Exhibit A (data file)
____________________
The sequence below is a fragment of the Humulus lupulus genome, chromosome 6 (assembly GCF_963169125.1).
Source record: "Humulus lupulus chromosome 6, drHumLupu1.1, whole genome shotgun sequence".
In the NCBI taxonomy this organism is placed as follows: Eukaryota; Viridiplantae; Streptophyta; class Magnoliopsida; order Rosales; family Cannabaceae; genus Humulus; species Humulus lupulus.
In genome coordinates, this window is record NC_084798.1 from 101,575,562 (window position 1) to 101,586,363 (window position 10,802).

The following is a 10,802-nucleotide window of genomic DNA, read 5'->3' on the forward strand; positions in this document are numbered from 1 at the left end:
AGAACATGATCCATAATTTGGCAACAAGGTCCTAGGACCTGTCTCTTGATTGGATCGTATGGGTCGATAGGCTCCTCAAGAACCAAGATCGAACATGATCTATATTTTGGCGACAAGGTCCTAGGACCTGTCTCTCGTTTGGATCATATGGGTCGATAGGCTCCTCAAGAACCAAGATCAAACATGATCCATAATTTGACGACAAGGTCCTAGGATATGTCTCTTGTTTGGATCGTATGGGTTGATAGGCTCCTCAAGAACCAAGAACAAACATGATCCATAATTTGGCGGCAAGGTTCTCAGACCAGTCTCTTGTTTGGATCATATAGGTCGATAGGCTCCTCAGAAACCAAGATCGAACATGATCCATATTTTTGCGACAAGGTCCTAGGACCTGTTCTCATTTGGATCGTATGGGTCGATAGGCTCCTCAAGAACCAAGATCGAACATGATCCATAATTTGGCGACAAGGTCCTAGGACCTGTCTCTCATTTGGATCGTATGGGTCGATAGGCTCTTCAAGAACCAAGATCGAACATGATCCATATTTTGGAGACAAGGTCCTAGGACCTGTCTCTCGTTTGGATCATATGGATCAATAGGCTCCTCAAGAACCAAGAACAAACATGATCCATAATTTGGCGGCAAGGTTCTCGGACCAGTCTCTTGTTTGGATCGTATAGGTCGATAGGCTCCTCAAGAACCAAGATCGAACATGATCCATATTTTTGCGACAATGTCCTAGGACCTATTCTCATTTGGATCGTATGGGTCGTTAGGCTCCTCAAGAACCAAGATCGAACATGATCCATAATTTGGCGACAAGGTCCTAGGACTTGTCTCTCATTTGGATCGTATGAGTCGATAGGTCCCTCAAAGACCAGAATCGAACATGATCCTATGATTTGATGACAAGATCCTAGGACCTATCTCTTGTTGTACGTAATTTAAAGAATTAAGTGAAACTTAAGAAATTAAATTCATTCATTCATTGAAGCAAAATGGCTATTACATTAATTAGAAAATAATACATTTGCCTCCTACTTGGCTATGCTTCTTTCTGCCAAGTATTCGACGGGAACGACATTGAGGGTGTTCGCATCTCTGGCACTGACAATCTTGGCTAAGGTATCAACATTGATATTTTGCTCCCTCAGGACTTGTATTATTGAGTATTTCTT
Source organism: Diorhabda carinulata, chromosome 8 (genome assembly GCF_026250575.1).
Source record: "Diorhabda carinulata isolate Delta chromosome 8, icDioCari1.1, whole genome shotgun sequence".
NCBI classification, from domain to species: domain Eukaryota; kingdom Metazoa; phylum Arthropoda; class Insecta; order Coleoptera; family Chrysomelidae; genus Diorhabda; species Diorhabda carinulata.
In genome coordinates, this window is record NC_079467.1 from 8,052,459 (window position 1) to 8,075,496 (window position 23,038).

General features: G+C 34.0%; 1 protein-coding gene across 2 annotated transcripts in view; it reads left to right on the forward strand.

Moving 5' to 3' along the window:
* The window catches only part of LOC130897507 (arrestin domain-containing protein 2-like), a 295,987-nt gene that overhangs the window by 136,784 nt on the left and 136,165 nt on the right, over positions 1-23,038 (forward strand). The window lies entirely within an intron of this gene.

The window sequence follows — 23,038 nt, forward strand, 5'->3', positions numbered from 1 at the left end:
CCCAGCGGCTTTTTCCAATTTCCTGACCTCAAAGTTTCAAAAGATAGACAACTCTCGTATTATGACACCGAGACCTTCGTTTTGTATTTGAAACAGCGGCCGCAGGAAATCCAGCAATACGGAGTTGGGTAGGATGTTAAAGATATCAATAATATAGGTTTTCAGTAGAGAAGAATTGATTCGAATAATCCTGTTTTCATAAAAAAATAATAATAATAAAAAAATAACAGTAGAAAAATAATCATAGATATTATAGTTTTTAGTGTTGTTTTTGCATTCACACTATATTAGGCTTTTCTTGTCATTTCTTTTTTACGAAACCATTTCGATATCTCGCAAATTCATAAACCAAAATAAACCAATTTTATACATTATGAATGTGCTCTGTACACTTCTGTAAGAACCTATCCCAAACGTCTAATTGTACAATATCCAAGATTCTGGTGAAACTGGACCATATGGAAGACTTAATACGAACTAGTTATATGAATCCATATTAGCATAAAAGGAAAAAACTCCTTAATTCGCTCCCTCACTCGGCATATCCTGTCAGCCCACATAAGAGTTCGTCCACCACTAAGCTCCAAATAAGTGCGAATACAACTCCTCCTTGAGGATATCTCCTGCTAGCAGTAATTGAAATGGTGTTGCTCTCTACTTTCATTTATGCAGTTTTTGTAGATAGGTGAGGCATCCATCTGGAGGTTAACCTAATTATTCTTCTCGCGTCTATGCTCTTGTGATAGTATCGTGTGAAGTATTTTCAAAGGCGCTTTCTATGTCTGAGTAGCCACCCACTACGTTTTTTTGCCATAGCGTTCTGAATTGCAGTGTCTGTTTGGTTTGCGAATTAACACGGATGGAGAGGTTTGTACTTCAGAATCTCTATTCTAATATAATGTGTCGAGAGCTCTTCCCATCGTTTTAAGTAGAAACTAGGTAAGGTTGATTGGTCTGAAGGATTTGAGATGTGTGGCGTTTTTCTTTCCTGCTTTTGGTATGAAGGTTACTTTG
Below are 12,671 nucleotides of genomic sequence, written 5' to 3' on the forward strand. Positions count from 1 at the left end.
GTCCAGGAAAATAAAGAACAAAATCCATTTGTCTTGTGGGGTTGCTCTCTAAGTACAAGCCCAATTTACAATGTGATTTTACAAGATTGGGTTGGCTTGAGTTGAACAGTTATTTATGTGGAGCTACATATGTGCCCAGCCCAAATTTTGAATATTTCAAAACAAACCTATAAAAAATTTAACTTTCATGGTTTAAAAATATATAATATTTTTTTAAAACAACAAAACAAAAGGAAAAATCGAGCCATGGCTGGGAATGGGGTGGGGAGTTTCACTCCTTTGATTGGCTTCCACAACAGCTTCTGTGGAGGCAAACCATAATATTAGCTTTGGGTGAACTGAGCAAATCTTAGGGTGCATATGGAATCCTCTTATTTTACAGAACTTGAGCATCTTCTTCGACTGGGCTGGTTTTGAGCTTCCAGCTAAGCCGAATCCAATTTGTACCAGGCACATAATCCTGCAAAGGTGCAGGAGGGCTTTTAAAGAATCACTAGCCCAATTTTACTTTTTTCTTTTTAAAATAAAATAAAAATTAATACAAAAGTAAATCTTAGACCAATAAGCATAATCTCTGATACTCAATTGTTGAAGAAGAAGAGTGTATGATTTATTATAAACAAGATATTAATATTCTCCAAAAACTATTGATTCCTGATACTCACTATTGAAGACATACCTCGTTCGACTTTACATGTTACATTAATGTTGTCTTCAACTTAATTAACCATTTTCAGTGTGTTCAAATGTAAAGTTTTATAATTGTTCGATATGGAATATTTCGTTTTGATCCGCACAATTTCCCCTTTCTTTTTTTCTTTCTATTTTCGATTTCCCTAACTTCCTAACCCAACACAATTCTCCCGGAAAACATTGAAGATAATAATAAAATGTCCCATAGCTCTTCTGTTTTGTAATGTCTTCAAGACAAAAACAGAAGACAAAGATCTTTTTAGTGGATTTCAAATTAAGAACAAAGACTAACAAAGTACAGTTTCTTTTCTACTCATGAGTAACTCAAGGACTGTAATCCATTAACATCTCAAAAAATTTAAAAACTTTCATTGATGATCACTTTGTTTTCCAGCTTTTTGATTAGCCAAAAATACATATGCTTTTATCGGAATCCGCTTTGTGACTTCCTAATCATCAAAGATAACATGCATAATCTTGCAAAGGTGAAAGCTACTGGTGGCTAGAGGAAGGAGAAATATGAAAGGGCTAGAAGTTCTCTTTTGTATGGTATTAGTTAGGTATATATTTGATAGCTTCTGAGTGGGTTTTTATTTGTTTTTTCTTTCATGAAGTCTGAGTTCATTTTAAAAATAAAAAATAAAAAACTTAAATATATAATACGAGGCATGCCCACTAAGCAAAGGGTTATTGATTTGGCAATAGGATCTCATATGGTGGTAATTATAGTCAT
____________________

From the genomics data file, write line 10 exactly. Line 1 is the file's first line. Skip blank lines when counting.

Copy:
In genome coordinates, this window is record NC_079467.1 from 8,052,459 (window position 1) to 8,075,496 (window position 23,038).